Applying this definition to our asset in some examples:- Compared with the benchmark SPY (1.1) in the period of the last 5 years, the ratio of annual return and downside deviation of of DocuSign is lower, thus worse.
- Compared with SPY (0.96) in the period of the last 3 years, the excess return divided by the downside deviation of 2.17 is higher, thus better.

'Ulcer Index is a method for measuring investment risk that addresses the real concerns of investors, unlike the widely used standard deviation of return. UI is a measure of the depth and duration of drawdowns in prices from earlier highs. Using Ulcer Index instead of standard deviation can lead to very different conclusions about investment risk and risk-adjusted return, especially when evaluating strategies that seek to avoid major declines in portfolio value (market timing, dynamic asset allocation, hedge funds, etc.). The Ulcer Index was originally developed in 1987. Since then, it has been widely recognized and adopted by the investment community. According to Nelson Freeburg, editor of Formula Research, Ulcer Index is “perhaps the most fully realized statistical portrait of risk there is.'

Applying this definition to our asset in some examples:- The Ulcer Index over 5 years of DocuSign is , which is smaller, thus better compared to the benchmark SPY (5.58 ) in the same period.
- Compared with SPY (6.83 ) in the period of the last 3 years, the Downside risk index of 20 is higher, thus worse.

'A maximum drawdown is the maximum loss from a peak to a trough of a portfolio, before a new peak is attained. Maximum Drawdown is an indicator of downside risk over a specified time period. It can be used both as a stand-alone measure or as an input into other metrics such as 'Return over Maximum Drawdown' and the Calmar Ratio. Maximum Drawdown is expressed in percentage terms.'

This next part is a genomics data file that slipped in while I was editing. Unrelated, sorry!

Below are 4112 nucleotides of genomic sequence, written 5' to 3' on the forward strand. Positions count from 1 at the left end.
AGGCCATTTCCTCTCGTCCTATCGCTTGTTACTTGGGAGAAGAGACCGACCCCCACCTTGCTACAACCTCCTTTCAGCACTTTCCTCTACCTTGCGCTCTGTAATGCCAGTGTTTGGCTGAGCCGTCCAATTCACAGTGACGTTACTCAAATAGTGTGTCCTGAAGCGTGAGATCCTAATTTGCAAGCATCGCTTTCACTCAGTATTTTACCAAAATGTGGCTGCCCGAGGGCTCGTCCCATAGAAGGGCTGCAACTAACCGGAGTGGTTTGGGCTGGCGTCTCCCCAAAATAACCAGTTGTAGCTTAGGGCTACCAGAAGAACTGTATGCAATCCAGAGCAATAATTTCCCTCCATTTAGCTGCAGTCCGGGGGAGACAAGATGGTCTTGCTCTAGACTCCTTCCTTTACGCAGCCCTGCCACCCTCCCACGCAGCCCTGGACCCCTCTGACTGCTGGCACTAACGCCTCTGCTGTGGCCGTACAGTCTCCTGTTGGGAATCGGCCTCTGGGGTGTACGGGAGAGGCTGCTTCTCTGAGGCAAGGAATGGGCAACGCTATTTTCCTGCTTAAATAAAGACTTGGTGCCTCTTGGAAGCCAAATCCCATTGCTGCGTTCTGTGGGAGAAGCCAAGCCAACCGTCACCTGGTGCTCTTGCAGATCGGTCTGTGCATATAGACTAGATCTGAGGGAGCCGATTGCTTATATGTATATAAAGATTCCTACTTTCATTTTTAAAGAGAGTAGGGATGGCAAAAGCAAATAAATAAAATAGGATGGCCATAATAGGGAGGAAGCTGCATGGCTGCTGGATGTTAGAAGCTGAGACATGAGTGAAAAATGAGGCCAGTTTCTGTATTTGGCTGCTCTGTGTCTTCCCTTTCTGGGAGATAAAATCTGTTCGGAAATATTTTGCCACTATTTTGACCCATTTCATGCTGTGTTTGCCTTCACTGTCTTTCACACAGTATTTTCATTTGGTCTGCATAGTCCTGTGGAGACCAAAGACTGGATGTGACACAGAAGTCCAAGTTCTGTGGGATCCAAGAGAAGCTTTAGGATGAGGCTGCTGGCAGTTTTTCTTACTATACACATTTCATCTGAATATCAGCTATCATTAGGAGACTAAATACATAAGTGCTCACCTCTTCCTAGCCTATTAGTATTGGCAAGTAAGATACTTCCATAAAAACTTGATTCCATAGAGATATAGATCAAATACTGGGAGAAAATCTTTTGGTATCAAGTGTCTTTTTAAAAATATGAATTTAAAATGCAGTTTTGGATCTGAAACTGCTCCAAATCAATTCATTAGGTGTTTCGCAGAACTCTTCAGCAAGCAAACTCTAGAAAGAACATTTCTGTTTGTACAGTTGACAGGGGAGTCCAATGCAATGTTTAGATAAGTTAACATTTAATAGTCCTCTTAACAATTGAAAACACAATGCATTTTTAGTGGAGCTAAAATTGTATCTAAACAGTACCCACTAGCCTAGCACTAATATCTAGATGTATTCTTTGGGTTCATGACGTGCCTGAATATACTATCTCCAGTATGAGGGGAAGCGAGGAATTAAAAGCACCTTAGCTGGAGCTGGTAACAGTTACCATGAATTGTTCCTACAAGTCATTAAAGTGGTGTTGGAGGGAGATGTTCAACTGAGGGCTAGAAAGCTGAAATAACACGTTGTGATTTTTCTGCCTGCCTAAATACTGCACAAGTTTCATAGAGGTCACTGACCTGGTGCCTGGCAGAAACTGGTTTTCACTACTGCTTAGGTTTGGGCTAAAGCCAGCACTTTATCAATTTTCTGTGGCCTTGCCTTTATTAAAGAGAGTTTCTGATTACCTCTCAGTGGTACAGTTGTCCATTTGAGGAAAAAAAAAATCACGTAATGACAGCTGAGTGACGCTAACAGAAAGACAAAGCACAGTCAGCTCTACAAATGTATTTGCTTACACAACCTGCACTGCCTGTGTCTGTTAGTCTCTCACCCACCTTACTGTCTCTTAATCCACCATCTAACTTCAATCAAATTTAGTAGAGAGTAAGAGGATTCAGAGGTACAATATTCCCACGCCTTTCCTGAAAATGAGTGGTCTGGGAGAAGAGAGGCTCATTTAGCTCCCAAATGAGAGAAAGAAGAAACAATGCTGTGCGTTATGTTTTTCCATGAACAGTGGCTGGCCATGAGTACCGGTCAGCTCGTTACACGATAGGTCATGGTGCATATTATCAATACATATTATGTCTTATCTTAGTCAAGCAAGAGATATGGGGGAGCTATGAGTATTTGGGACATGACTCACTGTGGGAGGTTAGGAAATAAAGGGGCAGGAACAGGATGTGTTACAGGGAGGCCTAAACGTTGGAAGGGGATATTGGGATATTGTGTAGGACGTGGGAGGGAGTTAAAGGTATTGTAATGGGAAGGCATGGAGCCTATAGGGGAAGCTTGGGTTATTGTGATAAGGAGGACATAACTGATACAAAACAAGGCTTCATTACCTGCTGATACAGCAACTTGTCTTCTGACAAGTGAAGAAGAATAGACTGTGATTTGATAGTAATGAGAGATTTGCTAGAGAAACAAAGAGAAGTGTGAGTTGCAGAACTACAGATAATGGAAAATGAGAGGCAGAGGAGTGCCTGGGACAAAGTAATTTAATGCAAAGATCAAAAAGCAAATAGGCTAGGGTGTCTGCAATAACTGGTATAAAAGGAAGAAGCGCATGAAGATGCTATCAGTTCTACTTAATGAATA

Using this definition on our asset we see for example:- Looking at the maximum DrawDown of days in the last 5 years of DocuSign, we see it is relatively higher, thus better in comparison to the benchmark SPY (-33.7 days)
- During the last 3 years, the maximum reduction from previous high is -44.9 days, which is smaller, thus worse than the value of -33.7 days from the benchmark.

'The Drawdown Duration is the length of any peak to peak period, or the time between new equity highs. The Max Drawdown Duration is the worst (the maximum/longest) amount of time an investment has seen between peaks (equity highs) in days.'

Applying this definition to our asset in some examples:- Looking at the maximum days below previous high of days in the last 5 years of DocuSign, we see it is relatively smaller, thus better in comparison to the benchmark SPY (139 days)
- Looking at maximum days under water in of 296 days in the period of the last 3 years, we see it is relatively greater, thus worse in comparison to SPY (139 days).

'The Drawdown Duration is the length of any peak to peak period, or the time between new equity highs. The Avg Drawdown Duration is the average amount of time an investment has seen between peaks (equity highs), or in other terms the average of time under water of all drawdowns. So in contrast to the Maximum duration it does not measure only one drawdown event but calculates the average of all.'

Using this definition on our asset we see for example:- Looking at the average days under water of days in the last 5 years of DocuSign, we see it is relatively lower, thus better in comparison to the benchmark SPY (33 days)
- Looking at average days below previous high in of 96 days in the period of the last 3 years, we see it is relatively larger, thus worse in comparison to SPY (35 days).

Historical returns have been extended using synthetic data.
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- Note that yearly returns do not equal the sum of monthly returns due to compounding.
- Performance results of DocuSign are hypothetical, do not account for slippage, fees or taxes, and are based on backtesting, which has many inherent limitations, some of which are described in our Terms of Use.